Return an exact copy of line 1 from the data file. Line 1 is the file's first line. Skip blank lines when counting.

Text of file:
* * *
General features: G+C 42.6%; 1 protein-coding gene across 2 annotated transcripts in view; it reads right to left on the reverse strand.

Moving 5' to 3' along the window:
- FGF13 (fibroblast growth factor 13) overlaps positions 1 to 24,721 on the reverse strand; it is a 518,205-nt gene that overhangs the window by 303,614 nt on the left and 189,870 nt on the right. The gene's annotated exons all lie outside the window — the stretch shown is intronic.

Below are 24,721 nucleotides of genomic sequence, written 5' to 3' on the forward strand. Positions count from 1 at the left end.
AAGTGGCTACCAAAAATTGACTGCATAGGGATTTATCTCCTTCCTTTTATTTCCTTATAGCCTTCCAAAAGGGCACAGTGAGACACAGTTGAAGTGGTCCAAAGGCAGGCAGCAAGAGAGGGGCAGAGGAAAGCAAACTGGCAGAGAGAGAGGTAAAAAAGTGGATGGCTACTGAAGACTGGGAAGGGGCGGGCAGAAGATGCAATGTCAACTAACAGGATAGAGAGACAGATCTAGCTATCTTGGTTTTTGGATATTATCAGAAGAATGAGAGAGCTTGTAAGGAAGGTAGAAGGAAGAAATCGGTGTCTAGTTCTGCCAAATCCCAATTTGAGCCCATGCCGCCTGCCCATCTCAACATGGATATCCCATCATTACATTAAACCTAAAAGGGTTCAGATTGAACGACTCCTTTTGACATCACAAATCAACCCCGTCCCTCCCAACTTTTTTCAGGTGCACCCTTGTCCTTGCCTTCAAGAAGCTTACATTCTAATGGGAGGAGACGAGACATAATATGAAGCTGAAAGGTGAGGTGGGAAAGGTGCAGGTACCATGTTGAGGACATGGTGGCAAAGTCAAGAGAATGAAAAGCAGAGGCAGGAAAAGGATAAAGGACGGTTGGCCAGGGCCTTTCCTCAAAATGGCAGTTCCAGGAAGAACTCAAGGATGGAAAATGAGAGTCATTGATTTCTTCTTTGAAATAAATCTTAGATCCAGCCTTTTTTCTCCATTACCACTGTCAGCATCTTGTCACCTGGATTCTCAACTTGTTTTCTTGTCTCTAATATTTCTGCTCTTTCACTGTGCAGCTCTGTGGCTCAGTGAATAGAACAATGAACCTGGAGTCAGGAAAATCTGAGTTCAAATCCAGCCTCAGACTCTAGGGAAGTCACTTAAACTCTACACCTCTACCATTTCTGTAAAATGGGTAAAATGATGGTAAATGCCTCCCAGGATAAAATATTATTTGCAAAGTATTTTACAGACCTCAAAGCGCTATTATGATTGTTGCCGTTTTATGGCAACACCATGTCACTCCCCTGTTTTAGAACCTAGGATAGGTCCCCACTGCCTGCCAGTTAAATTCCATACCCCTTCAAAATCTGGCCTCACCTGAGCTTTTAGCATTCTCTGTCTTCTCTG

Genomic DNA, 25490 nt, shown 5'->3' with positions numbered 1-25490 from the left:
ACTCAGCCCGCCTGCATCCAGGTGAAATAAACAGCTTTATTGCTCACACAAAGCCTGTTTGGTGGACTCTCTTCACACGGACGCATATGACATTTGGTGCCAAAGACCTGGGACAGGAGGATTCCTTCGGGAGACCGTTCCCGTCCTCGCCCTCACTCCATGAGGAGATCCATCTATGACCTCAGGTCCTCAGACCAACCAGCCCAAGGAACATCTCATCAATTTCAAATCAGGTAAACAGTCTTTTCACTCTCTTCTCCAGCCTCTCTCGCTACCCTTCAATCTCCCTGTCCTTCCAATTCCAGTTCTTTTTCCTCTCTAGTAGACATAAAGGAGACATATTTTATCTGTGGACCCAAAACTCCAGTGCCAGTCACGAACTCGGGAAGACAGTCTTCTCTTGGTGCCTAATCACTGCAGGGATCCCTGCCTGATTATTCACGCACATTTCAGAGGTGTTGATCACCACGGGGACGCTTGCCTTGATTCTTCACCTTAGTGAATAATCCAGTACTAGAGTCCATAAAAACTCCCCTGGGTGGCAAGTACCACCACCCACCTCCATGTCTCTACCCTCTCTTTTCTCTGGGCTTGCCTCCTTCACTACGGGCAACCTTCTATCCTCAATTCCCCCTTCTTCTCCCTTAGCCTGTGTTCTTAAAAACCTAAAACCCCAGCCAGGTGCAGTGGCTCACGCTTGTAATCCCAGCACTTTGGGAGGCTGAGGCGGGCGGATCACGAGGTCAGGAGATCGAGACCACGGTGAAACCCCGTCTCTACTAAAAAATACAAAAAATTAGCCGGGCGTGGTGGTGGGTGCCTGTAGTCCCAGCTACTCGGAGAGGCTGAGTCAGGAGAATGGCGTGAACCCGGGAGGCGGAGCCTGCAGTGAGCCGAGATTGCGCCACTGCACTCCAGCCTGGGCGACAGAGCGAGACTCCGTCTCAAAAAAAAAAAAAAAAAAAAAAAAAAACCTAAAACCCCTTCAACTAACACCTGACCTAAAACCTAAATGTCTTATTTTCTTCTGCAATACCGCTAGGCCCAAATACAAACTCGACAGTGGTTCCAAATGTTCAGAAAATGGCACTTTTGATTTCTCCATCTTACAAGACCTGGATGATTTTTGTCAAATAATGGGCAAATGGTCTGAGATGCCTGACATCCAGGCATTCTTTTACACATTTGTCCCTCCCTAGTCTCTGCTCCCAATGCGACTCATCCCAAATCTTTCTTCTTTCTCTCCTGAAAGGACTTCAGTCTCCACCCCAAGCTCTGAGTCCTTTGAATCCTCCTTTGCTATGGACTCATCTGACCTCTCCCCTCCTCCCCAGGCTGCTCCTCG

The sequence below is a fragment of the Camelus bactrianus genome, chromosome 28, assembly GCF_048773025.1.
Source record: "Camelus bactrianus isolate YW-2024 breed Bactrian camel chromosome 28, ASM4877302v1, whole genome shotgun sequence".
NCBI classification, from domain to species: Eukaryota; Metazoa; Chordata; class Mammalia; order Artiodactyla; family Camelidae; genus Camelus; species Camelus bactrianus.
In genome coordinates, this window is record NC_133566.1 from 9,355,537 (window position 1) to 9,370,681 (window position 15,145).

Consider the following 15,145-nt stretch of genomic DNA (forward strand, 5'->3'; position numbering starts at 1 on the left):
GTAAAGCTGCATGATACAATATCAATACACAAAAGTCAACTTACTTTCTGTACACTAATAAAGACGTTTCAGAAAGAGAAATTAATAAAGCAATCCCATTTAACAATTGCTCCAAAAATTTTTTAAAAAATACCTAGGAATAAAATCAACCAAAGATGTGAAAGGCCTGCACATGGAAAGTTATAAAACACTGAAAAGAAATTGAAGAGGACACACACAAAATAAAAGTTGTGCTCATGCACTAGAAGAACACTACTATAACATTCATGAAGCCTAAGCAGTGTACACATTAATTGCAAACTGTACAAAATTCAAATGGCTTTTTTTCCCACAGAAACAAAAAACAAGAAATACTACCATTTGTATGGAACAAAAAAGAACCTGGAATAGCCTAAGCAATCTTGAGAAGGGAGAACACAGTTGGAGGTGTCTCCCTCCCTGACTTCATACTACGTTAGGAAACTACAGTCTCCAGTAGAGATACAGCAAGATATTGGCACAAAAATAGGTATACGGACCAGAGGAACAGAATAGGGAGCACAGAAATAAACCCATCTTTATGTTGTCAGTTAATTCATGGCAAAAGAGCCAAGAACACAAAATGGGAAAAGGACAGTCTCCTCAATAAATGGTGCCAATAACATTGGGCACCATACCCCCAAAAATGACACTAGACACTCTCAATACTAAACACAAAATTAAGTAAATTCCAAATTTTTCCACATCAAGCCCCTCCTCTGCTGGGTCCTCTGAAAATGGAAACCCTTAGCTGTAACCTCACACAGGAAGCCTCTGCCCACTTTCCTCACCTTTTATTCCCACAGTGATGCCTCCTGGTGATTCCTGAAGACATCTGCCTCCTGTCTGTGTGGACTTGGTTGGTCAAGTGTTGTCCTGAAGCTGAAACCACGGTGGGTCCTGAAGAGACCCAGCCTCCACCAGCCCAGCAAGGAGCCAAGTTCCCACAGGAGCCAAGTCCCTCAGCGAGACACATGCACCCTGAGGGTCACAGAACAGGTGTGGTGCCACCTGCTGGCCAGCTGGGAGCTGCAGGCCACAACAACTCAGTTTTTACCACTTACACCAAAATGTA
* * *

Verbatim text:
General features: G+C 42.6%; 1 protein-coding gene across 2 annotated transcripts in view; it reads right to left on the reverse strand.